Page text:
The Digital Revolution Will Reach Everyone
A company started fewer than five years ago in San Francisco has put taxi drivers in half the world on the defensive. We’re talking about Uber, a company that connects passengers with the drivers of private vehicles through a mobile application.
The rise of Uber has led to conflict in the industry because it is seen as unfair competition. It has even been banned in some countries such as Spain, although the company says its application is legal and intends to go on offering its services.
This is an example of how new digital business models are shaking up traditional sectors of the economy. It was one of the cases discussed during the presentation of the Indra Chair of Digital Strategy in Madrid yesterday. The Chair has been established to help information technology expand from being a single, functional department in companies into an element that crosses the entire organizational structure.
Josep Valor, IESE professor of information systems and holder of the new Chair, was in no doubt that the digital revolution is “a tsunami that will reach all economic sectors, including those least linked to the technological environment.”
He believes that the increase in digital density around the world produced by “the rise of interactions, connections and information in the digital era” is capable of producing “new business models at almost zero cost”. This is a revolution that is radically changing the rules of the game for business.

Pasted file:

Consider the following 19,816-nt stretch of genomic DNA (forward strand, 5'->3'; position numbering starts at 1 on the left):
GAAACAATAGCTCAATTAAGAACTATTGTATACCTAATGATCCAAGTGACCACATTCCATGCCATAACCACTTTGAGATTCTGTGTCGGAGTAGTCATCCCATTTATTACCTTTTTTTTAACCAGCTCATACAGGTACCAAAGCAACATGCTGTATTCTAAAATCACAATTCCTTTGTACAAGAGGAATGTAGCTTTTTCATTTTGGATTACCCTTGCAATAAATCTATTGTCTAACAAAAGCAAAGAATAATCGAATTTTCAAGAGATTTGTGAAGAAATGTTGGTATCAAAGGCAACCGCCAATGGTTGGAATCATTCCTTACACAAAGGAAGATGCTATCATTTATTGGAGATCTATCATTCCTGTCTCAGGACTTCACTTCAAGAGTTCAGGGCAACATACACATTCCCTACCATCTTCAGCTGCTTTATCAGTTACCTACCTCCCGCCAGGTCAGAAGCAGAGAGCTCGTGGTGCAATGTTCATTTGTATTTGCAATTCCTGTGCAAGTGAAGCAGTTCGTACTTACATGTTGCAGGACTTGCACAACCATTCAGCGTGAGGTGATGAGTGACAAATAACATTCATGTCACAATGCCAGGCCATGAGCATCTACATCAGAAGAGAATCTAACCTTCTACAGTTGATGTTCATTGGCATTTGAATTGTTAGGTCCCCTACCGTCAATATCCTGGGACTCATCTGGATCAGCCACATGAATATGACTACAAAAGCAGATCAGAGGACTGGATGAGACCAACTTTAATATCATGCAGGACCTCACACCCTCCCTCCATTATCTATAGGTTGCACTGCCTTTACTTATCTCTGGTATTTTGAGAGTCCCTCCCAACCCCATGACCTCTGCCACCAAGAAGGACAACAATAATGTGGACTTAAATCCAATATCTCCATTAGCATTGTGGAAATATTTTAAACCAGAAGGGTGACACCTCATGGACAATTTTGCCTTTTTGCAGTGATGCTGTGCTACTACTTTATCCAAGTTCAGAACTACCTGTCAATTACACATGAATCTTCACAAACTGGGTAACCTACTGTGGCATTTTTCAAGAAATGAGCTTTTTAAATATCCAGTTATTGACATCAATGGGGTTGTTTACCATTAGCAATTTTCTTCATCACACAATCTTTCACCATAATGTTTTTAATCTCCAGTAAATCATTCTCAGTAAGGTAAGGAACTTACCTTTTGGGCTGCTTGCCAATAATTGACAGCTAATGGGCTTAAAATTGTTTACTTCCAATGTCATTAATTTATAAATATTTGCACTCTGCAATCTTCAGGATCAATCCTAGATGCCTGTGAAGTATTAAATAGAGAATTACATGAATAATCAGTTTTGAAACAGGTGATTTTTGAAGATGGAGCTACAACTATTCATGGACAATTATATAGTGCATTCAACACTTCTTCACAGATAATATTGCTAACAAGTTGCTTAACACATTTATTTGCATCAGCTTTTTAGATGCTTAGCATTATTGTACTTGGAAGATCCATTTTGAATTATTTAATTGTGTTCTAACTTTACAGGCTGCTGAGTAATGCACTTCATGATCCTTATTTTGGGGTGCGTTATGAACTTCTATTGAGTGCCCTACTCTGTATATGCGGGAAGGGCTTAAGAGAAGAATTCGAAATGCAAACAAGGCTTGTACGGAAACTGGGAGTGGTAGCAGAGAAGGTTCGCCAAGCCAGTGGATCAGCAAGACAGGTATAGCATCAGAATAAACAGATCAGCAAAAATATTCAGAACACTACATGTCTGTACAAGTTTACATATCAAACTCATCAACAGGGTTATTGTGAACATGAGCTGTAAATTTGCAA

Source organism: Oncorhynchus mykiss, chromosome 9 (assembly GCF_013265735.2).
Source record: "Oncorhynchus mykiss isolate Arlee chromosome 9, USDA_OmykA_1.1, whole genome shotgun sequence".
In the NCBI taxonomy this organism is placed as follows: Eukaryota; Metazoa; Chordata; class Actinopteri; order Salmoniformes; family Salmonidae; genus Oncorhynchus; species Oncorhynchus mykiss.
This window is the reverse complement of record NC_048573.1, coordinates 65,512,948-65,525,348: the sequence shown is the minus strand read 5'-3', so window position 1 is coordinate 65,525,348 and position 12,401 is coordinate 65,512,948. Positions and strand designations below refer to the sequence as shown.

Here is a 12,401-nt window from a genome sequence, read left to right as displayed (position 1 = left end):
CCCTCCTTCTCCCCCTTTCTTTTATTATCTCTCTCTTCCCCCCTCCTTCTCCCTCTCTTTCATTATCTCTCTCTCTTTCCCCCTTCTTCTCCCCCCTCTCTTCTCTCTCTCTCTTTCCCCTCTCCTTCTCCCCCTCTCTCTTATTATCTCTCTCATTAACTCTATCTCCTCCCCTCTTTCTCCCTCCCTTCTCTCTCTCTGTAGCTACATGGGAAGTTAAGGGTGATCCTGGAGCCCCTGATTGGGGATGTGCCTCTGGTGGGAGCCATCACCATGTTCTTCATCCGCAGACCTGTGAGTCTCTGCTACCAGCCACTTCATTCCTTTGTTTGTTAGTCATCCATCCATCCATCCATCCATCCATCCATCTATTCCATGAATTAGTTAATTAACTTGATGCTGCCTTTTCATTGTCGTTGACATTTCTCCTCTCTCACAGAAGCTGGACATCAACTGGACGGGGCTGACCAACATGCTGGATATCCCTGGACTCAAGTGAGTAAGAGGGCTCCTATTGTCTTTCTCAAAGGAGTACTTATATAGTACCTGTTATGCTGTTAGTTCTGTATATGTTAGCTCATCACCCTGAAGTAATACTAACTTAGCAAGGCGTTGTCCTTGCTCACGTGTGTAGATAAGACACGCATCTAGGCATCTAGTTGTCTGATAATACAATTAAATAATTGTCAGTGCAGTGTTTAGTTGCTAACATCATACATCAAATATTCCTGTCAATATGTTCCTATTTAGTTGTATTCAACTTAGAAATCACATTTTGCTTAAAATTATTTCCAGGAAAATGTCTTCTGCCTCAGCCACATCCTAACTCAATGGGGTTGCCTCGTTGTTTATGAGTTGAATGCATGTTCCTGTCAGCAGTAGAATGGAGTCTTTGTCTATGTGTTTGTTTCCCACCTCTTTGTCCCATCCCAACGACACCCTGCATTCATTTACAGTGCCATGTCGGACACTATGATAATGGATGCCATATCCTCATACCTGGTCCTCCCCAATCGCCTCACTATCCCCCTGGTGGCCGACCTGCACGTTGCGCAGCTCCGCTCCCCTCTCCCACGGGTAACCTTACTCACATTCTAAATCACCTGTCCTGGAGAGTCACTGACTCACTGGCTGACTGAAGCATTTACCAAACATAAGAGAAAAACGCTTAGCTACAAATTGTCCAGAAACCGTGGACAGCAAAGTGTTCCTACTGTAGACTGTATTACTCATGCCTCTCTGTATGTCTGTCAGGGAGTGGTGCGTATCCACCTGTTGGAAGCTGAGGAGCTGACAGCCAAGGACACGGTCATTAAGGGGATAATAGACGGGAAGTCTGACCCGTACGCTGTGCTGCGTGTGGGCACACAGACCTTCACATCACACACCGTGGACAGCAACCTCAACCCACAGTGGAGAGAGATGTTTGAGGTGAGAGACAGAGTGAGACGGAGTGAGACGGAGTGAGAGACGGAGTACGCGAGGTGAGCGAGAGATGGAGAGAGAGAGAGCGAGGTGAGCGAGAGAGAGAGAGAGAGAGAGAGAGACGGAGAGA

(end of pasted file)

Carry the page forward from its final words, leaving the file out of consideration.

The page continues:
At the opposite end of the spectrum is the story of the once emblematic Kodak, which was unable to adapt to the new digital paradigm. As a result, the company went bankrupt and its 135,000 employees lost their jobs.
New Strategies for New Realities
All aspects of society – including everyday actions such as visiting the doctor, shopping in the supermarket or delivering parcels – are succumbing to an inevitable digital transformation. That is why IESE dean Jordi Canals insisted on the need to develop new digital strategies “in order to guarantee that companies and future generations can advance.”
“The change is only just beginning because the process of digitization is going to double in the next few years,” said Indra CEO Javier de Andrés. He believes that countries that can develop technology create more value, wealth and employment than those that merely adopt it.
Andrés said he was convinced that one of the influencing factors that will grow fastest in future digital society is cyber security, with the development of “highly innovative processes that will allow us to cope with the challenges that come with the widespread adoption of new technologies.”
Knowledge as a Basis of Action
To begin with, the Indra Chair of Digital Strategy will focus its research on sectoral changes centered around two areas:
Later on, research will extend to encompass the following topics: